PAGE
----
Tag: emotional intelligence

Pro tip of the week

Cognitive diversity enables innovation, strengthens the sense of belonging and improves the performance of individuals and teams. Go with this mental set-up to the next team meeting, armed with good listening skills, and see what happens.

Thank you 2021!

I wrote my Winter Holidays messages to friends, colleagues and partners in a heartbeat.

It was coming from my heart.

I was only sorry I could not write individual cards this year. It would have taken me hours as the list of recipients this year is, thankfully, long. Longer than usual.

And there was something in common in all – the gratitude.

Gratitude for enriching my professional life with

amazing new milestones,

lasting and growing networks,

seeing through troubles and recoveries for myself and others,

inspiration beyond imaginable,

results and failures turned into pure learning,

humility from learning,

perpetuating meaningful causes,

continuing to keep us in a constant chain of changes,

for reminders to stay faithful to relationships regardless of the changes to procedures or to plans,

for bringing our resilience as individuals and as teams to a new level,

for my new colleagues, teams and partners,

for revived relationships,

mutual trust on the critical path,

the most precious prize of “The most active Secret Santa” and

simple human gestures.

I embrace it all and look forward to more

with gratitude.

Merry Christmas and Happy Holidays!

“The presentation secrets of Steve Jobs” by Carmine Gallo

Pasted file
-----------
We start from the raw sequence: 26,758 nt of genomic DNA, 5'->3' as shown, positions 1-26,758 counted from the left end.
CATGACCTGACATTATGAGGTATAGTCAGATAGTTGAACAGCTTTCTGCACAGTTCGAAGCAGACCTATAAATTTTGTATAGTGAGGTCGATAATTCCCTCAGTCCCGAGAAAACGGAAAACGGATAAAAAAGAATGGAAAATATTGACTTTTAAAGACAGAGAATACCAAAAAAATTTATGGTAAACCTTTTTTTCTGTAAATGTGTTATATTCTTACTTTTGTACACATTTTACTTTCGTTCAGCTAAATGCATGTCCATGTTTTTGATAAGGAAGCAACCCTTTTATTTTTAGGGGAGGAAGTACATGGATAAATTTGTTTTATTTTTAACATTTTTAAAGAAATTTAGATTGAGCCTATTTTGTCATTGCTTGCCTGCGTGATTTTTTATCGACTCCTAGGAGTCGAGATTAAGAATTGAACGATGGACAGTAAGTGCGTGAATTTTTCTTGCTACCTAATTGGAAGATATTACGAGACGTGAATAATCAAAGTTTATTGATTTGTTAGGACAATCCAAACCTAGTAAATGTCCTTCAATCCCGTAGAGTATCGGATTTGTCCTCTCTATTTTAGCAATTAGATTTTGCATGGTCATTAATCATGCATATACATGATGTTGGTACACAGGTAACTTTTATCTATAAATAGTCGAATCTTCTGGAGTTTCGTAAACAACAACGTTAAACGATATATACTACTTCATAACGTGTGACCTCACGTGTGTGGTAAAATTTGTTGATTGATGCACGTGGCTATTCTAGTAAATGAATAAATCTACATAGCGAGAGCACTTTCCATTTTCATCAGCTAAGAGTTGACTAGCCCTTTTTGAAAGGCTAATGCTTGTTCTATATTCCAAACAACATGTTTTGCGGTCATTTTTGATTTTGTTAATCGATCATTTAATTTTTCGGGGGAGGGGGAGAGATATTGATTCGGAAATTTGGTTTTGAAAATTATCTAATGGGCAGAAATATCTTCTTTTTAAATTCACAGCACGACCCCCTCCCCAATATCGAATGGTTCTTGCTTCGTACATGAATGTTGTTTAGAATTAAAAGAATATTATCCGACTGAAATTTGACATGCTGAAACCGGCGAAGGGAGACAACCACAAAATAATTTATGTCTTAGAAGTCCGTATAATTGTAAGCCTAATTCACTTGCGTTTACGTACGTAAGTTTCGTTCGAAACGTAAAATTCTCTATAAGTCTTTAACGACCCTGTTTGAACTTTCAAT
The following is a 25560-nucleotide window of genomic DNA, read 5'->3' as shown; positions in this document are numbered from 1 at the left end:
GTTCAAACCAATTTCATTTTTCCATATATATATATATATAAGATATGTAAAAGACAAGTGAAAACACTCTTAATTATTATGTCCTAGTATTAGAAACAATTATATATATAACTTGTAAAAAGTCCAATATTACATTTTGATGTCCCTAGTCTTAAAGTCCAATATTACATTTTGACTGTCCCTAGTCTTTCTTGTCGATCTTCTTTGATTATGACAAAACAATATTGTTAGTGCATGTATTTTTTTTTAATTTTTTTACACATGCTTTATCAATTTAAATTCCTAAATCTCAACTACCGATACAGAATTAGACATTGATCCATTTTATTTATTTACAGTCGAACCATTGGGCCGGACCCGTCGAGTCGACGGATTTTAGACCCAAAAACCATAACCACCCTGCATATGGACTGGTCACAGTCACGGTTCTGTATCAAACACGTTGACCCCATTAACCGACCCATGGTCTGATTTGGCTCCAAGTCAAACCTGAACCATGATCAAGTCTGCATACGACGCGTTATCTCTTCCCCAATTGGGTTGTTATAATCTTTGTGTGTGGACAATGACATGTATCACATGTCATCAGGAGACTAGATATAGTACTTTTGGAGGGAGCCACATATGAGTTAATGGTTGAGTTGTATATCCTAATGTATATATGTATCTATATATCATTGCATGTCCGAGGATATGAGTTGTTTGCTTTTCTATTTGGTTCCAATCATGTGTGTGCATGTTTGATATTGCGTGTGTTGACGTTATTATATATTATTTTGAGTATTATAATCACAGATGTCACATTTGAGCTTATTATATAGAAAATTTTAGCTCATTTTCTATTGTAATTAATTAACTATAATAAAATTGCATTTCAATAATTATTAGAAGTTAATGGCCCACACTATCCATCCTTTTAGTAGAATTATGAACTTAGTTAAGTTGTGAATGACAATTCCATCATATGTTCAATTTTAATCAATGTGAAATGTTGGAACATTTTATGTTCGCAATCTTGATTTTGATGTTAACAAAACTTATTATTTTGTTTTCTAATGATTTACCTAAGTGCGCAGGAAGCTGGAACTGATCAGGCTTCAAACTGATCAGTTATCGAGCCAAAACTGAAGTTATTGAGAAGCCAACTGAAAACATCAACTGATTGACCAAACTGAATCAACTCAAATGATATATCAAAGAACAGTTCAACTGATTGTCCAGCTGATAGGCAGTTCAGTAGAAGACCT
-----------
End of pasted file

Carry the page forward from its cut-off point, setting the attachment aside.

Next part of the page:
I like books which make me think, books that help me move on the path I choose. Books that bring out the best of my inquisitive instincts. “The presentation secrets of Steve Jobs” is such a book. It is loaded with unpacked and ready to use techniques of the best CEO of the times we are living in.

I believe each project manager is a CEO, by roles, if not by definition. It is one of our roles to come forth in front of various audiences of teams, stakeholders, sponsors. If you want to learn Jobs’ secrets behind being “insanely great in front of any audience” then you may want to read this book. If you’d like, you can do your own research into it. Only if you want to. Otherwise, Gallo did it for us.He unpacked Jobs’ magic in tiny bits to absorb with ease.

Gallo takes the reader through 18 scenes divided between 3 acts on Create the story, Deliver the experience, Refine and rehearse. In each act, there are doors and passages to simple, yet amazing techniques to apply in presenting to any audience. He highlights the basics of preparations and unveils what I see as the essence of it all: talk about things you are passionate about; rehearse, rehearse, rehearse; and be authentic.